Belarus sacks foreign minister after teddy bear row

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MINSK (Reuters) – Belarussian President Alexander Lukashenko sacked his foreign minister on Monday, weeks after a diplomatic row with Sweden and the European Union over a pro-democracy stunt in which hundreds of teddy bears were airdropped over the country.

Lukashenko’s office, which announced the dismissal of Sergei Martynov, 59, who had held the post since 2003, did not provide any reasons for the decision. Lukashenko named 54-year-old Vladimir Makei, previously his chief-of-staff, as the country’s new foreign minister.

Earlier this month, Belarus expelled Sweden’s ambassador after a plane chartered by a Swedish public relations firm dropped about 800 toy bears over the authoritarian country in July, each carrying a message urging the former Soviet republic to show greater respect for human rights.

Lukashenko sacked two generals, including the head of air defense, and told the incoming border guards chief to use weapons if necessary to shoot down any future foreign intruders into Belarussian air space.

The move damaged already strained relations between Minsk and the EU, which has long criticized Lukashenko’s policies and has imposed travel bans and asset freezes on him and other senior officials.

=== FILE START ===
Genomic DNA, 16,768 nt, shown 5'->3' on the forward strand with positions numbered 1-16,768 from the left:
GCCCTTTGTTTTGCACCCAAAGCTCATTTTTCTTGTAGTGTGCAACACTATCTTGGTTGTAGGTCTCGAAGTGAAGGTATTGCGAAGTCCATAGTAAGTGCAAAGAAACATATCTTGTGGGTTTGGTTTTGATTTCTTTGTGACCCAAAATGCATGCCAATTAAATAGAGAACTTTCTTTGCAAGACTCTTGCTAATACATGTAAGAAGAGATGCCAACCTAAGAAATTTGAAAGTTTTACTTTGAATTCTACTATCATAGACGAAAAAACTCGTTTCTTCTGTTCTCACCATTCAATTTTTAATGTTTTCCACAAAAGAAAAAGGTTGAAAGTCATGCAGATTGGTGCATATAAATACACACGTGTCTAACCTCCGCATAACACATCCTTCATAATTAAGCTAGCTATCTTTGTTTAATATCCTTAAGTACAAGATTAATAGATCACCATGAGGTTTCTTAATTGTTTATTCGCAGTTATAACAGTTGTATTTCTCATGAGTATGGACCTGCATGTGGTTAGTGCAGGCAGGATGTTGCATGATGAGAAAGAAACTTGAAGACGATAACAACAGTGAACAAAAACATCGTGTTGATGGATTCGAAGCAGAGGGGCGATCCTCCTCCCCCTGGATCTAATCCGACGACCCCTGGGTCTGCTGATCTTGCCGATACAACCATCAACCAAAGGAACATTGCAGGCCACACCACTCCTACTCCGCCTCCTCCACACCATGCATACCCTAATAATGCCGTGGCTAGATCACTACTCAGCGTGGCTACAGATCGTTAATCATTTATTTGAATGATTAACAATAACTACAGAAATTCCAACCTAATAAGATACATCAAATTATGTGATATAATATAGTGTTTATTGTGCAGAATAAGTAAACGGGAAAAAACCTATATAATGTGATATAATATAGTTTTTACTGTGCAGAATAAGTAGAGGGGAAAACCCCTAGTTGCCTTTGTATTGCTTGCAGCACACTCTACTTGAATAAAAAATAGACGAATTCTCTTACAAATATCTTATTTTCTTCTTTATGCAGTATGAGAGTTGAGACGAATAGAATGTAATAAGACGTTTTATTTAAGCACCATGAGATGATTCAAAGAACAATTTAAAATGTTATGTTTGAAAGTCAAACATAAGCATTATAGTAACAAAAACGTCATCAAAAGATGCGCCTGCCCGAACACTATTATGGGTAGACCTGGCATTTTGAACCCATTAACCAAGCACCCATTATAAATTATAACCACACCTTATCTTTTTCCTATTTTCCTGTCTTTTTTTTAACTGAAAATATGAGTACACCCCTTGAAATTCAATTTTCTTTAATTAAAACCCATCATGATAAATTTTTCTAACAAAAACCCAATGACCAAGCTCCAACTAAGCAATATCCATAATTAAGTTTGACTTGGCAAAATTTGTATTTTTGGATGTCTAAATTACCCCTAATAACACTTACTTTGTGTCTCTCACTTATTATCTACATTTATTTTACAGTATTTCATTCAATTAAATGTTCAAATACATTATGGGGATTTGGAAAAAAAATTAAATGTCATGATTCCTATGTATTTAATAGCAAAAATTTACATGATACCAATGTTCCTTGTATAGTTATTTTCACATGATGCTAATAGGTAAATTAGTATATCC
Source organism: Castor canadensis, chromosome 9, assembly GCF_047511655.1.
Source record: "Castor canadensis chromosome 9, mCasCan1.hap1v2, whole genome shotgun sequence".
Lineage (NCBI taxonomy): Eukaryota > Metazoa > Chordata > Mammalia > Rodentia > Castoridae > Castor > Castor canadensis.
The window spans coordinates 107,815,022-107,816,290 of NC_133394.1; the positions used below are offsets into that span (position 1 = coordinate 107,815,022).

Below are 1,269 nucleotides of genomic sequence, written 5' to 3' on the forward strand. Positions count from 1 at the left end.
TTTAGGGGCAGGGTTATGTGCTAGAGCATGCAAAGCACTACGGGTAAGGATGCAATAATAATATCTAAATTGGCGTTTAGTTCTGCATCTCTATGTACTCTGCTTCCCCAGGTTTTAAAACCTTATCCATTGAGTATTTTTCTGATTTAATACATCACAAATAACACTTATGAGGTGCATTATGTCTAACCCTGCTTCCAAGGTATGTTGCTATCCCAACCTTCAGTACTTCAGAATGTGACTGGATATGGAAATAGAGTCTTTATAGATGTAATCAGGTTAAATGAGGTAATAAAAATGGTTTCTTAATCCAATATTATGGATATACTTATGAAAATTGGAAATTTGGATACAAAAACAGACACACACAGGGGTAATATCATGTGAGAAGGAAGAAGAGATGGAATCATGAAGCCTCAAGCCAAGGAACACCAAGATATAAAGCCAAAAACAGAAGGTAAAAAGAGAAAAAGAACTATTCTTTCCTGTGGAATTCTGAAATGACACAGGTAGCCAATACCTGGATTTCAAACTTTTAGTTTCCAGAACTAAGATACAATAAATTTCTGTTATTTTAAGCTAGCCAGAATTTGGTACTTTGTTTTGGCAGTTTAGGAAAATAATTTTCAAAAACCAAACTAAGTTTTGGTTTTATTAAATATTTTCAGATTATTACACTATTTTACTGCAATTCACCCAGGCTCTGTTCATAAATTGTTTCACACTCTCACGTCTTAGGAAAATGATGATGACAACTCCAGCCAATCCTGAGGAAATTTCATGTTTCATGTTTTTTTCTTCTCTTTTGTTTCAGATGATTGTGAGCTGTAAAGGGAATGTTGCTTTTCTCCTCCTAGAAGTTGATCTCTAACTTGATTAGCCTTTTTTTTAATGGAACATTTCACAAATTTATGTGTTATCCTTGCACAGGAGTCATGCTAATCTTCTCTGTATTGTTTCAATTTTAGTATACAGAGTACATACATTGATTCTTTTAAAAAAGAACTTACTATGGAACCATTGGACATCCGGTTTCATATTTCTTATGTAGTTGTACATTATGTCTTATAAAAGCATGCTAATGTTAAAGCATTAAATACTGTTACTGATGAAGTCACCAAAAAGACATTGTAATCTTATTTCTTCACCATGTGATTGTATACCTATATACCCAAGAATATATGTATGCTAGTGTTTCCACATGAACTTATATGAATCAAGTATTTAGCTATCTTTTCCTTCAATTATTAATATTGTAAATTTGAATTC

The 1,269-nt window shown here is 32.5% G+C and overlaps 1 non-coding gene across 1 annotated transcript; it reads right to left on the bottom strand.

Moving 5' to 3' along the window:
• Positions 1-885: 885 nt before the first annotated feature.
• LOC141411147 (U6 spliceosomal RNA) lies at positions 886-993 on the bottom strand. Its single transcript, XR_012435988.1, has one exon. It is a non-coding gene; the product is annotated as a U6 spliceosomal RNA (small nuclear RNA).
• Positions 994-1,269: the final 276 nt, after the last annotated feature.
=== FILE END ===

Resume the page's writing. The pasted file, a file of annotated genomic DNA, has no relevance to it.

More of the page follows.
The EU said in a statement on Monday that Makei was one of the targeted officials.

“Mr. Makei is currently subject to EU restrictive measures. In the context of the upcoming review of restrictive measures, in the autumn of this year, the EU will assess his situation,” it said.

“The EU confirms its policy of critical engagement towards Belarus and reiterates its firm commitment to strengthening its engagement with the Belarusian people and civil society and to supporting the democratic aspirations of the Belarusian people.”

In power since 1994, Lukashenko has tolerated little dissent and routinely locked up political opponents, earning the title “Europe’s last dictator” from the U.S. administration of George W. Bush.

The latest wave of sanctions was triggered by his government’s crackdown on opposition after a December 2010 presidential election.

Lukashenko won a fourth term in office at the time but faced large public protests and allegations of vote-rigging afterwards.

(Writing by Olzhas Auyezov- Additional reporting by Sebastian Moffett- in Brussels- Editing by Andrew Osborn)

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